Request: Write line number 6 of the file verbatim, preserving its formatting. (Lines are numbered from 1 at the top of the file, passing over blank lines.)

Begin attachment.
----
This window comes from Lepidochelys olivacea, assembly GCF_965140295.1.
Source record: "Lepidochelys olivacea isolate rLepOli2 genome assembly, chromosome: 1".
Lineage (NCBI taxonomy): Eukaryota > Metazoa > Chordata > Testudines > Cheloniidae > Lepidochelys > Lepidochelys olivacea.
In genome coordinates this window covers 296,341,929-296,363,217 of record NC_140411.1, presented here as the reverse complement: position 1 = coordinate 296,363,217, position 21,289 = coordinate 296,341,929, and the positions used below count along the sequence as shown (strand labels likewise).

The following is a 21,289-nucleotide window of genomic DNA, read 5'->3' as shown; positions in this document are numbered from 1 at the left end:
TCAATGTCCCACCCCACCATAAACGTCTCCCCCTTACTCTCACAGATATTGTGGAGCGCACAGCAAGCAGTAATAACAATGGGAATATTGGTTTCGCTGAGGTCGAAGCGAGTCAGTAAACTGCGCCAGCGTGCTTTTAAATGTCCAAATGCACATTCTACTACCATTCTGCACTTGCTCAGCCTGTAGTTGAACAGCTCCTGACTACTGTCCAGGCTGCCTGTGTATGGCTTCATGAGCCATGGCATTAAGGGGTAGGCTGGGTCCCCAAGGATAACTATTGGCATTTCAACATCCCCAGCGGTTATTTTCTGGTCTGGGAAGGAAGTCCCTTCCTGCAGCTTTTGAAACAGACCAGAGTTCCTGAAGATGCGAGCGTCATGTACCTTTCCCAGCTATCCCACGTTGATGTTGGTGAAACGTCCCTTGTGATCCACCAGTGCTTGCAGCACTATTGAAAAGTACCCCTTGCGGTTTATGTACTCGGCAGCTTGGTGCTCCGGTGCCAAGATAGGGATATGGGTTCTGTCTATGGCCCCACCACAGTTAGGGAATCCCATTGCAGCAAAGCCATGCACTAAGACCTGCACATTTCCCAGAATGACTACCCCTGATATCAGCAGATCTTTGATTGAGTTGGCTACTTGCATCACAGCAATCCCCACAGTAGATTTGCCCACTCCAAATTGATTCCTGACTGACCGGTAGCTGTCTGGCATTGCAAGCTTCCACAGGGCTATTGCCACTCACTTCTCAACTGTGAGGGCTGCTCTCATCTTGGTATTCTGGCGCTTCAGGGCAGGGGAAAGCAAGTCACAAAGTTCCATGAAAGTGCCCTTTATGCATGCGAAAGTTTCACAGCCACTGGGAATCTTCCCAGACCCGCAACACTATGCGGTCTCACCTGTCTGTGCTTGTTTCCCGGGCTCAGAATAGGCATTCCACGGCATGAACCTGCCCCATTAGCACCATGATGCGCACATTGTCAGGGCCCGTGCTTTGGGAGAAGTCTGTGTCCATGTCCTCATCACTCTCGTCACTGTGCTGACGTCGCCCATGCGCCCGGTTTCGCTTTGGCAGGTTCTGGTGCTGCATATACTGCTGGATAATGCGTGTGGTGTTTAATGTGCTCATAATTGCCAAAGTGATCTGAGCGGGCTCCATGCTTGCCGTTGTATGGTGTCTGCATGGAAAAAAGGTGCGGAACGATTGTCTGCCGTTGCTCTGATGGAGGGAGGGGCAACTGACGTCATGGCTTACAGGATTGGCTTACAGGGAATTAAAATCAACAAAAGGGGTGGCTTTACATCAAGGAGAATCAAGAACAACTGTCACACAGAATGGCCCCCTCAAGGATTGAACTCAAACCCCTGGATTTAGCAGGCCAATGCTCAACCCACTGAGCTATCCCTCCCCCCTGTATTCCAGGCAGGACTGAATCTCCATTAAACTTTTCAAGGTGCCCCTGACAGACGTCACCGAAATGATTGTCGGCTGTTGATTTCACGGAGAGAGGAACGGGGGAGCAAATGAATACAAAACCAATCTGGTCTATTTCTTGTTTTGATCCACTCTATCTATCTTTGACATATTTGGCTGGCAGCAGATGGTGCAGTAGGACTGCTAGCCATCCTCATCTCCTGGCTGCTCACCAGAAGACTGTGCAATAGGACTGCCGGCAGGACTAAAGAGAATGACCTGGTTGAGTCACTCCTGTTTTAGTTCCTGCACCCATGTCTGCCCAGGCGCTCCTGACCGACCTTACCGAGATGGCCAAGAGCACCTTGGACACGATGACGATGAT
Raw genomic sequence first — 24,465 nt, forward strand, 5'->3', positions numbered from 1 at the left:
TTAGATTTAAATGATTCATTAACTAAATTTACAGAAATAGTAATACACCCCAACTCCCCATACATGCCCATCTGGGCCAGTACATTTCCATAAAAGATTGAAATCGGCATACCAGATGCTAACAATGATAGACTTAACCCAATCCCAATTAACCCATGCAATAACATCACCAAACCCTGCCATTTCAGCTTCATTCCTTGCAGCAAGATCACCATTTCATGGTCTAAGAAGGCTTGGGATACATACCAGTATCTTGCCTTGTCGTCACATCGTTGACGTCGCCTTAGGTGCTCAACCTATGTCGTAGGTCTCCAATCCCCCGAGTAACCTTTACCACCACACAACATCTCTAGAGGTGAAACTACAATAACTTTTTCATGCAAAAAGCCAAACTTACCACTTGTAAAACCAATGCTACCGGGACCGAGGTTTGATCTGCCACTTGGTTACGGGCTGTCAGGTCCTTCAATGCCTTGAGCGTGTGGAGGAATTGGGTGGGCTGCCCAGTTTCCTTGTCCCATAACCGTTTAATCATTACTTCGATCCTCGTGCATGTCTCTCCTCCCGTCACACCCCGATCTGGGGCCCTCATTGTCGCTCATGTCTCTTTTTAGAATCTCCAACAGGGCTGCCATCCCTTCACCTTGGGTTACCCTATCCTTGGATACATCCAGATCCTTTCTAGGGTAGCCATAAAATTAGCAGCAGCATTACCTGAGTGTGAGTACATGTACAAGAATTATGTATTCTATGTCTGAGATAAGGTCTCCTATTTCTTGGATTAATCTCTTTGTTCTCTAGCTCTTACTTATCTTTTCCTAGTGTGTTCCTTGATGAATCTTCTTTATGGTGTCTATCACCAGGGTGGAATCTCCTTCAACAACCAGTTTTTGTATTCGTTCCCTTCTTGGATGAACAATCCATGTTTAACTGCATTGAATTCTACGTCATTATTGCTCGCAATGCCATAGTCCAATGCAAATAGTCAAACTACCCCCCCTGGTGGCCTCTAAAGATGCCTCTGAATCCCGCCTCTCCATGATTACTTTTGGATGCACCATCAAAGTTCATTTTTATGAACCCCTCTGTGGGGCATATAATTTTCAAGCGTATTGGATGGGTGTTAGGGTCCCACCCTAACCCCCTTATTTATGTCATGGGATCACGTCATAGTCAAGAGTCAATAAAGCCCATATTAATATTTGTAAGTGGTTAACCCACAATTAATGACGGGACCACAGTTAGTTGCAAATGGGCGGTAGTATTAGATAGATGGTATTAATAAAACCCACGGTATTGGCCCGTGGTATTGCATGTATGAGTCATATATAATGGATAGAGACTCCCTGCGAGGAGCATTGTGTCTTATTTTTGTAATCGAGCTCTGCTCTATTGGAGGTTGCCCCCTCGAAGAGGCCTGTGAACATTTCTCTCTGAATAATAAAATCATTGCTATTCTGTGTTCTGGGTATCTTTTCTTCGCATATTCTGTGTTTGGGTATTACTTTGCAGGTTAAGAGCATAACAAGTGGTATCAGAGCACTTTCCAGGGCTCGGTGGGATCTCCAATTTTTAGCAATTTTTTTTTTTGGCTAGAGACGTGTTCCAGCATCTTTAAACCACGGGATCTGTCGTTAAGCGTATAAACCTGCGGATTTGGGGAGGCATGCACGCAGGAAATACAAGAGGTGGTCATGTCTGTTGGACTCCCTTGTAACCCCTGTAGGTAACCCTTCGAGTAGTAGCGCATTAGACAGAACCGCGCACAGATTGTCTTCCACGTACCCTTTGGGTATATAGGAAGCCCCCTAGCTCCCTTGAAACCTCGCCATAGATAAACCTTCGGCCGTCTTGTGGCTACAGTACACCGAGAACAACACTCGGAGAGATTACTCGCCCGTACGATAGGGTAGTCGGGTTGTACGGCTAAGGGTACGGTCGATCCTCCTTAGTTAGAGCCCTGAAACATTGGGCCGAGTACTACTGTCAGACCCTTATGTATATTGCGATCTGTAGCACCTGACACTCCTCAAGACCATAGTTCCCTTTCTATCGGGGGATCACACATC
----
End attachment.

TCAATGTCCCACCCCACCATAAACGTCTCCCCCTTACTCTCACAGATATTGTGGAGCGCACAGCAAGCAGTAATAACAATGGGAATATTGGTTTCGCTGAGGTCGAAGCGAGTCAGTAAACTGCGCCAGCGTGCTTTTAAATGTCCAAATGCACATTCTACTACCATTCTGCACTTGCTCAGCCTGTAGTTGAACAGCTCCTGACTACTGTCCAGGCTGCCTGTGTATGGCTTCATGAGCCATGGCATTAAGGGGTAGGCTGGGTCCCCAAGGATAACTATTGGCATTTCAACATCCCCAGCGGTTATTTTCTGGTCTGGGAAGGAAGTCCCTTCCTGCAGCTTTTGAAACAGACCAGAGTTCCTGAAGATGCGAGCGTCATGTACCTTTCCCAGCTATCCCACGTTGATGTTGGTGAAACGTCCCTTGTGATCCACCAGTGCTTGCAGCACTATTGAAAAGTACCCCTTGCGGTTTATGTACTCGGCAGCTTGGTGCTCCGGTGCCAAGATAGGGATATGGGTTCTGTCTATGGCCCCACCACAGTTAGGGAATCCCATTGCAGCAAAGCCATGCACTAAGACCTGCACATTTCCCAGAATGACTACCCCTGATATCAGCAGATCTTTGATTGAGTTGGCTACTTGCATCACAGCAATCCCCACAGTAGATTTGCCCACTCCAAATTGATTCCTGACTGACCGGTAGCTGTCTGGCATTGCAAGCTTCCACAGGGCTATTGCCACTCACTTCTCAACTGTGAGGGCTGCTCTCATCTTGGTATTCTGGCGCTTCAGGGCAGGGGAAAGCAAGTCACAAAGTTCCATGAAAGTGCCCTTTATGCATGCGAAAGTTTCACAGCCACTGGGAATCTTCCCAGACCCGCAACACTATGCGGTCTCACCTGTCTGTGCTTGTTTCCCGGGCTCAGAATAGGCATTCCACGGCATGAACCTGCCCCATTAGCACCATGATGCGCACATTGTCAGGGCCCGTGCTTTGGGAGAAGTCTGTGTCCATGTCCTCATCACTCTCGTCACTGTGCTGACGTCGCCCATGCGCCCGGTTTCGCTTTGGCAGGTTCTGGTGCTGCATATACTGCTGGATAATGCGTGTGGTGTTTAATGTGCTCATAATTGCCAAAGTGATCTGAGCGGGCTCCATGCTTGCCGTTGTATGGTGTCTGCATGGAAAAAAGGTGCGGAACGATTGTCTGCCGTTGCTCTGATGGAGGGAGGGGCAACTGACGTCATGGCTTACAGGATTGGCTTACAGGGAATTAAAATCAACAAAAGGGGTGGCTTTACATCAAGGAGAATCAAGAACAACTGTCACACAGAATGGCCCCCTCAAGGATTGAACTCAAACCCCTGGATTTAGCAGGCCAATGCTCAACCCACTGAGCTATCCCTCCCCCCTGTATTCCAGGCAGGACTGAATCTCCATTAAACTTTTCAAGGTGCCCCTGACAGACGTCACCGAAATGATTGTCGGCTGTTGATTTCACGGAGAGAGGAACGGGGGAGCAAATGAATACAAAACCAATCTGGTCTATTTCTTGTTTTGATCCACTCTATCTATCTTTGACATATTTGGCTGGCAGCAGATGGTGCAGTAGGACTGCTAGCCATCCTCATCTCCTGGCTGCTCACCAGAAGACTGTGCAATAGGACTGCCGGCAGGACTAAAGAGAATGACCTGGTTGAGTCACTCCTGTTTTAGTTCCTGCACCCATGTCTGCCCAGGCGCTCCTGACCGACCTTACCGAGATGGCCAAGAGCACCTTGGACACGATGACGATGAT